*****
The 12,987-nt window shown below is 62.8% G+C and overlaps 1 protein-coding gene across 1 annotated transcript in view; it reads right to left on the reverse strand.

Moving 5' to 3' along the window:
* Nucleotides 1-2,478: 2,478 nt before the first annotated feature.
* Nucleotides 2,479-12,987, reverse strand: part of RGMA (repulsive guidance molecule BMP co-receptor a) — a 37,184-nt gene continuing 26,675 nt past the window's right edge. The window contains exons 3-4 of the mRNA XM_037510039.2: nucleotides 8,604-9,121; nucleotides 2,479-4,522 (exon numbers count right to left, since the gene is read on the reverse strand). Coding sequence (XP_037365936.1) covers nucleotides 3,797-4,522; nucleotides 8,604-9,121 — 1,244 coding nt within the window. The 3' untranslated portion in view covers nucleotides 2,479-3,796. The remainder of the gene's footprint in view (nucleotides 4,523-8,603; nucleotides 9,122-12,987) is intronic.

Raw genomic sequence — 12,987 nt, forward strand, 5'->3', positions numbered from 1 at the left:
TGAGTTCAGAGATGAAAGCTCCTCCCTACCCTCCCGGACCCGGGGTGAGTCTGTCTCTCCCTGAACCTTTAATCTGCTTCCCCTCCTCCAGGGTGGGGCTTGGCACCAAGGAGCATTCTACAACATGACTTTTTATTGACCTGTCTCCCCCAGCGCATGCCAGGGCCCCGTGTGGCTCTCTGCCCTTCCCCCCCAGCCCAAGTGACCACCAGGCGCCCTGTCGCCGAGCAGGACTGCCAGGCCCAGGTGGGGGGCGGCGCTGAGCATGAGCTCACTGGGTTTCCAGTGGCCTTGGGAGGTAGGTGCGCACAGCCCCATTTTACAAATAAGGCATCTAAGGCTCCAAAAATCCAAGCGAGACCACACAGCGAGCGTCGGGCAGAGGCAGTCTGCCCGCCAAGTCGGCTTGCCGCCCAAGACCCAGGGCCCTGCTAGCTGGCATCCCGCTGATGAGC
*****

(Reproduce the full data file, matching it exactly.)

The 12,987-nt window shown below is 62.8% G+C and overlaps 1 protein-coding gene across 1 annotated transcript in view; it reads right to left on the reverse strand.

Moving 5' to 3' along the window:
* Nucleotides 1-2,478: 2,478 nt before the first annotated feature.
* Nucleotides 2,479-12,987, reverse strand: part of RGMA (repulsive guidance molecule BMP co-receptor a) — a 37,184-nt gene continuing 26,675 nt past the window's right edge. The window contains exons 3-4 of the mRNA XM_037510039.2: nucleotides 8,604-9,121; nucleotides 2,479-4,522 (exon numbers count right to left, since the gene is read on the reverse strand). Coding sequence (XP_037365936.1) covers nucleotides 3,797-4,522; nucleotides 8,604-9,121 — 1,244 coding nt within the window. The 3' untranslated portion in view covers nucleotides 2,479-3,796. The remainder of the gene's footprint in view (nucleotides 4,523-8,603; nucleotides 9,122-12,987) is intronic.

Raw genomic sequence — 12,987 nt, forward strand, 5'->3', positions numbered from 1 at the left:
TGAGTTCAGAGATGAAAGCTCCTCCCTACCCTCCCGGACCCGGGGTGAGTCTGTCTCTCCCTGAACCTTTAATCTGCTTCCCCTCCTCCAGGGTGGGGCTTGGCACCAAGGAGCATTCTACAACATGACTTTTTATTGACCTGTCTCCCCCAGCGCATGCCAGGGCCCCGTGTGGCTCTCTGCCCTTCCCCCCCAGCCCAAGTGACCACCAGGCGCCCTGTCGCCGAGCAGGACTGCCAGGCCCAGGTGGGGGGCGGCGCTGAGCATGAGCTCACTGGGTTTCCAGTGGCCTTGGGAGGTAGGTGCGCACAGCCCCATTTTACAAATAAGGCATCTAAGGCTCCAAAAATCCAAGCGAGACCACACAGCGAGCGTCGGGCAGAGGCAGTCTGCCCGCCAAGTCGGCTTGCCGCCCAAGACCCAGGGCCCTGCTAGCTGGCATCCCGCTGATGAGC